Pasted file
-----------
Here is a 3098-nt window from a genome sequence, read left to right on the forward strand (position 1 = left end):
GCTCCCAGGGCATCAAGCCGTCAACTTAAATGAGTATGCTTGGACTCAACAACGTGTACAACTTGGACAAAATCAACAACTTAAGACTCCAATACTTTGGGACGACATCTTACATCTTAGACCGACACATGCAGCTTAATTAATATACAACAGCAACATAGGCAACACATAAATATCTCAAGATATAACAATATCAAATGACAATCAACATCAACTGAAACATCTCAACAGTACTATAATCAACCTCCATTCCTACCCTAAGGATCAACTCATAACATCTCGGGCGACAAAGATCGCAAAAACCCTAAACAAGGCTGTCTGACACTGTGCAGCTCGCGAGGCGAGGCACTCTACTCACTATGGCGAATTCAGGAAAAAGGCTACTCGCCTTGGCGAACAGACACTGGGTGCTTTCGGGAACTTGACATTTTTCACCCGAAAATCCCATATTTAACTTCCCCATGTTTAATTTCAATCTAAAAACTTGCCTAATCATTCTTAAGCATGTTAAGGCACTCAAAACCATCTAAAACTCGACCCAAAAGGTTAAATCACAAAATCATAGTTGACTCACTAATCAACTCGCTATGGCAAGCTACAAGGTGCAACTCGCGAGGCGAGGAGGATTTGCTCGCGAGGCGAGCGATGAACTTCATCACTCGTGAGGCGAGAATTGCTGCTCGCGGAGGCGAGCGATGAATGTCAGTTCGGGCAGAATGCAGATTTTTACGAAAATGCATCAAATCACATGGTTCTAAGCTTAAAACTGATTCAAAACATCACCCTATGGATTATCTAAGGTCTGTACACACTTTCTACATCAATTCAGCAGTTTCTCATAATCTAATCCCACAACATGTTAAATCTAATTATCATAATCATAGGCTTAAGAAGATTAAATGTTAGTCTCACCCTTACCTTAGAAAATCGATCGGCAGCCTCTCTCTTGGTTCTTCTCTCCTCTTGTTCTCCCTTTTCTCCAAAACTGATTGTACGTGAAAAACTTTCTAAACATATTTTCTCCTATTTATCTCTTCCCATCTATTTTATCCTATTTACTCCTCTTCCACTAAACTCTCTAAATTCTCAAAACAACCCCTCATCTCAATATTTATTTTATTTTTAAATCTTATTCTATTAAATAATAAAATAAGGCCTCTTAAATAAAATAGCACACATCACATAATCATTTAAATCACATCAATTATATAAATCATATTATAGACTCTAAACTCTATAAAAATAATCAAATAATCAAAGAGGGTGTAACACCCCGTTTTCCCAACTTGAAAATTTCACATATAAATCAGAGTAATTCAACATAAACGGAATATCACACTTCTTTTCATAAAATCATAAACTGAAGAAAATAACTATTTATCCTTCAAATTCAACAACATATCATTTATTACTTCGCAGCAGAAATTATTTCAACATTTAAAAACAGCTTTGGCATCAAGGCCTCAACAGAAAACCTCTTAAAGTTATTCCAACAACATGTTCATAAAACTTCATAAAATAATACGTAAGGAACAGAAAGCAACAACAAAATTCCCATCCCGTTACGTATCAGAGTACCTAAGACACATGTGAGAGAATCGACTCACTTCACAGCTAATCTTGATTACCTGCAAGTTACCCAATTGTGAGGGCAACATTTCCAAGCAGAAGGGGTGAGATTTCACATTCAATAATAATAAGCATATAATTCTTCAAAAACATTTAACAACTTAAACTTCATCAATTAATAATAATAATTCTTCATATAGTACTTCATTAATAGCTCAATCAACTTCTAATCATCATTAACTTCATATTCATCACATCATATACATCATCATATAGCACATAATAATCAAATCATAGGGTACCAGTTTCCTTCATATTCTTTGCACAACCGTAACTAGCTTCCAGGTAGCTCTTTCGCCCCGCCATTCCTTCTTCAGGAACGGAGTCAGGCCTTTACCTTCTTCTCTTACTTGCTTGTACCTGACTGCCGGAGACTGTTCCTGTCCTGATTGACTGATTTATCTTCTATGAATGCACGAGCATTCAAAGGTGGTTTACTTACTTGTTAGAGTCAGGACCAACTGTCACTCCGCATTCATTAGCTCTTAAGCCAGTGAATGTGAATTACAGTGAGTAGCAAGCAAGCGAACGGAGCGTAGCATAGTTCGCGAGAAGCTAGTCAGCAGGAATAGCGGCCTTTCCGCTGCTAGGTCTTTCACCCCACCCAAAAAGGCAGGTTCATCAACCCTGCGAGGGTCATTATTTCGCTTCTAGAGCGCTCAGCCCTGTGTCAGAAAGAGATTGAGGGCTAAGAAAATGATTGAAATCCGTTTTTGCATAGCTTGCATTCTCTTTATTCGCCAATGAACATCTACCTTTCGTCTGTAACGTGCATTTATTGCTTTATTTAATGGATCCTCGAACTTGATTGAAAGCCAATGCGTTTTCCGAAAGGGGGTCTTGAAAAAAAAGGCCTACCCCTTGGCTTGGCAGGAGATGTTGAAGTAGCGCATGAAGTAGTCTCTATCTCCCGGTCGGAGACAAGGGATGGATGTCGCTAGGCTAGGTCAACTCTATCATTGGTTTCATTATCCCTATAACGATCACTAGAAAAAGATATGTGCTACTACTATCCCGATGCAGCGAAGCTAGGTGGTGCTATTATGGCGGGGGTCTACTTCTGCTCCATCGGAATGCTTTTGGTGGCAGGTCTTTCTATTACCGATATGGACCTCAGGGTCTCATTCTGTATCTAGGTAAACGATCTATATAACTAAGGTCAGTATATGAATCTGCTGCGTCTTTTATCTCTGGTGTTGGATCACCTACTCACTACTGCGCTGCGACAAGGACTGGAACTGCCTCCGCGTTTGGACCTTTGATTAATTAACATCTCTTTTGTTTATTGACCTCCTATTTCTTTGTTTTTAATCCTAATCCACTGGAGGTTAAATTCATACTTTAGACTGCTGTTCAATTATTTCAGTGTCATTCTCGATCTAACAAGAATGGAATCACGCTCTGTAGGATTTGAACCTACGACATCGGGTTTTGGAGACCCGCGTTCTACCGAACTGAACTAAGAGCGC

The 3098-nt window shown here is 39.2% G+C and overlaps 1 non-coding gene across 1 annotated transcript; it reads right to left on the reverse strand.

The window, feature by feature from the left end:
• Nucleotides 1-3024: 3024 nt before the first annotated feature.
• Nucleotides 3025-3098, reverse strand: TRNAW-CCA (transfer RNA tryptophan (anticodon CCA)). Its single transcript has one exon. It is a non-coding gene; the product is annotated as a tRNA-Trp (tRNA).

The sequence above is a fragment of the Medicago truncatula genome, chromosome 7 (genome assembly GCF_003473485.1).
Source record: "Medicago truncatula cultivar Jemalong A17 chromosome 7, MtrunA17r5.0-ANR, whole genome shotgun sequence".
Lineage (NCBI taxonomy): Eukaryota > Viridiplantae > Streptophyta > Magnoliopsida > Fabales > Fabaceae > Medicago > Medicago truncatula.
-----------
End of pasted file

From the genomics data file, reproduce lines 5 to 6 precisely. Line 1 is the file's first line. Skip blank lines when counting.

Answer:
• Nucleotides 1-3024: 3024 nt before the first annotated feature.
• Nucleotides 3025-3098, reverse strand: TRNAW-CCA (transfer RNA tryptophan (anticodon CCA)). Its single transcript has one exon. It is a non-coding gene; the product is annotated as a tRNA-Trp (tRNA).